Defining Nixon down

DEFINING NIXON DOWN…. Republicans and a few too many political reporters seem to have decided on a new attack meme for the week: President Obama reminds them of Nixon.

ABC News’ “The Note” is pushing the line today. Fox News pushed it yesterday. The Washington Post‘s Ruth Marcus is on board, too.

Sen. Judd Gregg (R-N.H.) gave a speech on the floor questioning whether Obama is “Nixon-fying” the White House, and Sen. Lamar Alexander (R-Tenn.), who actually worked for Nixon, delivered his own speech on this earlier today.

“Based upon that experience and my 40 years since then in and out of public life, I want to make what I hope will be taken as a friendly suggestion to President Obama and his White House: Don’t create an enemies list,” Alexander said.

Describing the actions of Vice President Spiro Agnew and Nixon operative Chuck Colson, Alexander said he sees “symptoms of this same kind of animus developing in the Obama administration.”

Alexander read off a list of examples he says support his contention, including: a reported effort by the White House to marginalize the U.S. Chamber of Commerce, a supposed effort by the Health and Human Services Department to put a “gag order” on the insurer Humana, the White House move to take on Fox News, Obama’s repeated criticisms of banks and investment houses, his alleged “taking names” of “bondholders who resisted the GM and Chrysler bailouts,” and the president’s move to make insurers the bogeyman of the health care debate.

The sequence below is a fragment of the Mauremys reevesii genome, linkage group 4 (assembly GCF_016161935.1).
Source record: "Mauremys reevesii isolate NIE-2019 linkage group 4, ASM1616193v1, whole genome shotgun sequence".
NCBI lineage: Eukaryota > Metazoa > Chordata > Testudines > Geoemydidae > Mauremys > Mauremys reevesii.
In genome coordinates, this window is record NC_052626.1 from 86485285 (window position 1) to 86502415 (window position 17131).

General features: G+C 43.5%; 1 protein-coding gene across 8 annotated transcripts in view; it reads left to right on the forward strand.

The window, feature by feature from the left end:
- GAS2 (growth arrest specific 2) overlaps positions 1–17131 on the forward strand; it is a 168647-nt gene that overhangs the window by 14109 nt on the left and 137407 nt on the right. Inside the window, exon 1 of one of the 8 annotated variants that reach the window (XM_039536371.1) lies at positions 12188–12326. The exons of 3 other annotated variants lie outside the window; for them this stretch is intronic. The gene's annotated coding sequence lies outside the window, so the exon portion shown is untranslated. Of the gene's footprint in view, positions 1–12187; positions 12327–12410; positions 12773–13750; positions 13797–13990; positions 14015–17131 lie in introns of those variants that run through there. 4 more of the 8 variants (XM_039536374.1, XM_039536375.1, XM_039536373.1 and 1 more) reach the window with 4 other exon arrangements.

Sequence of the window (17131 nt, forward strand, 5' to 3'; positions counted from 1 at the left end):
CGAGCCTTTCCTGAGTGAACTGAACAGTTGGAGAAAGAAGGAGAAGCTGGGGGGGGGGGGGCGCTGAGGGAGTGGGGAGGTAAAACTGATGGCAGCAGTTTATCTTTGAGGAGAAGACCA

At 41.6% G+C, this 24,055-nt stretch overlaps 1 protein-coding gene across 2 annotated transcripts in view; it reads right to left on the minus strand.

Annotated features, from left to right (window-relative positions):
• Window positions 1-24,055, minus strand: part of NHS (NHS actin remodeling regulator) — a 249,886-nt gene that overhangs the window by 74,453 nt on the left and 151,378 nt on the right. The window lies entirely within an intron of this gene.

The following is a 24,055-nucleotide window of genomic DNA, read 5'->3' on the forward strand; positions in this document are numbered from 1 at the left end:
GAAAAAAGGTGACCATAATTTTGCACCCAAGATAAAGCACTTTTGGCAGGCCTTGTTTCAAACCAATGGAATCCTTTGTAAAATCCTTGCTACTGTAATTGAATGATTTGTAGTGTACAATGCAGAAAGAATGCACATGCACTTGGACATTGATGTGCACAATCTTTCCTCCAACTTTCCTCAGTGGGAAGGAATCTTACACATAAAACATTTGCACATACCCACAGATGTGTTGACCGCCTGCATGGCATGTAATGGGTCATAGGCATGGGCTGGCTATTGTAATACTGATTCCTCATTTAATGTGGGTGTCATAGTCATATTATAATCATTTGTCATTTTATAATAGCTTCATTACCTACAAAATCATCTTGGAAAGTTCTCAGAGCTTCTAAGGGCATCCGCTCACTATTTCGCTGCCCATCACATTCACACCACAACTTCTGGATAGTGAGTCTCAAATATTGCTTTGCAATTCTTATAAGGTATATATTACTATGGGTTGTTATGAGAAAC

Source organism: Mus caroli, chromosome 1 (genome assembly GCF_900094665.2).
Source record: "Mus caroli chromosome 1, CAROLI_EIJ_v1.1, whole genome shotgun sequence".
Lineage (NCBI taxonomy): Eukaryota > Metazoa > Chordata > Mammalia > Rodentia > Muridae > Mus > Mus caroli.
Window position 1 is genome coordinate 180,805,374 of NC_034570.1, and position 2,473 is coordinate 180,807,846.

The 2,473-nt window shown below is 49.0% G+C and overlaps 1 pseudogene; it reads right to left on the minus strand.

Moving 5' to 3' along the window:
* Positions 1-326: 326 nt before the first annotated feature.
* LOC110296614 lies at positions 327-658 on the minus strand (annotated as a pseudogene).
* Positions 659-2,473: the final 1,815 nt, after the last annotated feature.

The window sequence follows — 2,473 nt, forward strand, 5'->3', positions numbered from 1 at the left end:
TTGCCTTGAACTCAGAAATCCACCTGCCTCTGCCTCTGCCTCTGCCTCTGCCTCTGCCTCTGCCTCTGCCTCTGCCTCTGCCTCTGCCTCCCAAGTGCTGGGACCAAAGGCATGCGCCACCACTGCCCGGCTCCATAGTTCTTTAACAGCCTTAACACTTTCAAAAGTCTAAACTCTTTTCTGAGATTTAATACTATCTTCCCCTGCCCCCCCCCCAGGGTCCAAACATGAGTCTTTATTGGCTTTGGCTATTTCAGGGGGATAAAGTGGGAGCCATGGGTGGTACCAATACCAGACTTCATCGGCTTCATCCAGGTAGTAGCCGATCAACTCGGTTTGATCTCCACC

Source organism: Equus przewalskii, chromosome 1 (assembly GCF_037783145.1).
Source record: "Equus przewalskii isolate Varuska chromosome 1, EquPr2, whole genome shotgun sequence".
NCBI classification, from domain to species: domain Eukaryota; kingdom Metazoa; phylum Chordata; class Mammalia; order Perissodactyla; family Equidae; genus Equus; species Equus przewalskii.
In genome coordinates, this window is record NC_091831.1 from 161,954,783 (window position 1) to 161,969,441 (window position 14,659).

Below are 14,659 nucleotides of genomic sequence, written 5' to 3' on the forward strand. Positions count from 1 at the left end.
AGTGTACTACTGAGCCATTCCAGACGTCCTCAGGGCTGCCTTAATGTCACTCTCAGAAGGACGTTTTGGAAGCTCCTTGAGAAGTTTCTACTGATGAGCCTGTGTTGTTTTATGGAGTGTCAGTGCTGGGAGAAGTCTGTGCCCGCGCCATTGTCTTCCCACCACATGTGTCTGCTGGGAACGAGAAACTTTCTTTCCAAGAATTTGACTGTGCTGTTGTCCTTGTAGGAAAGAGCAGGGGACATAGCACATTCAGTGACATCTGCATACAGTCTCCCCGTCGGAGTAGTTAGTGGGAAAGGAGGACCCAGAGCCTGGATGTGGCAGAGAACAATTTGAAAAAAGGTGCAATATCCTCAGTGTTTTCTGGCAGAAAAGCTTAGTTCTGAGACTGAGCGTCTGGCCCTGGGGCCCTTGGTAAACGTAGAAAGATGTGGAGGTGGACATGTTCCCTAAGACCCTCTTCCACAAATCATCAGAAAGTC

While I don’t doubt this will make for weeks of breathless speculation on Fox News, and give a wide variety of pundits endless entertainment, that doesn’t make it any less ridiculous.

The most obvious problem here is that Republicans are defining Nixonian tactics down. In effect, Alexander argued this morning that the White House’s opponents and detractors will go after the president and his team, but if they respond in any way, they’re necessarily acting in ways similar to the disgraced 37th president.

Look at Alexander’s list. Is the White House pushing back against the Chamber of Commerce’s efforts to derail the administration’s agenda? Sure, what’s wrong with that? Did the White House impose a “gag order” on Humana? Of course not, that’s absurd. Is the White House pointing out that Fox News is an arm of the Republican Party? Yep, as well it should. Has the president criticized financial institutions that brought the global economy to the brink of a depression? Yes, but I’m not sure what’s wrong with that. Has the White House criticized an insurance industry that screwed over its customers and continues to fight against sensible reform efforts? You bet, but again, that’s a good thing.

Alexander, Gregg, and assorted political reporters make it seem as if the White House should be a non-partisan, non-political, take-punches-but-don’t-respond entity. In other words, Obama and his team are expected to just lose every fight, and take every criticism. To do anything else leads to Nixon comparisons.

It’s possible the political world has a very short memory, but it’s worth remembering, as Eric Boehlert does, that Nixon’s White House “declared war on his enemies (including news outlets), and used the full power of the federal government to exact his bouts of revenge.”

When Nixon didn’t like a news outlet, he directed federal prosecutors to investigate journalists, including going through their taxes. Nixon assembled actual enemies lists, and used the power of his office to target and try to destroy his adversaries.

That any serious person would compare these tactics to routine political efforts at the White House is insane.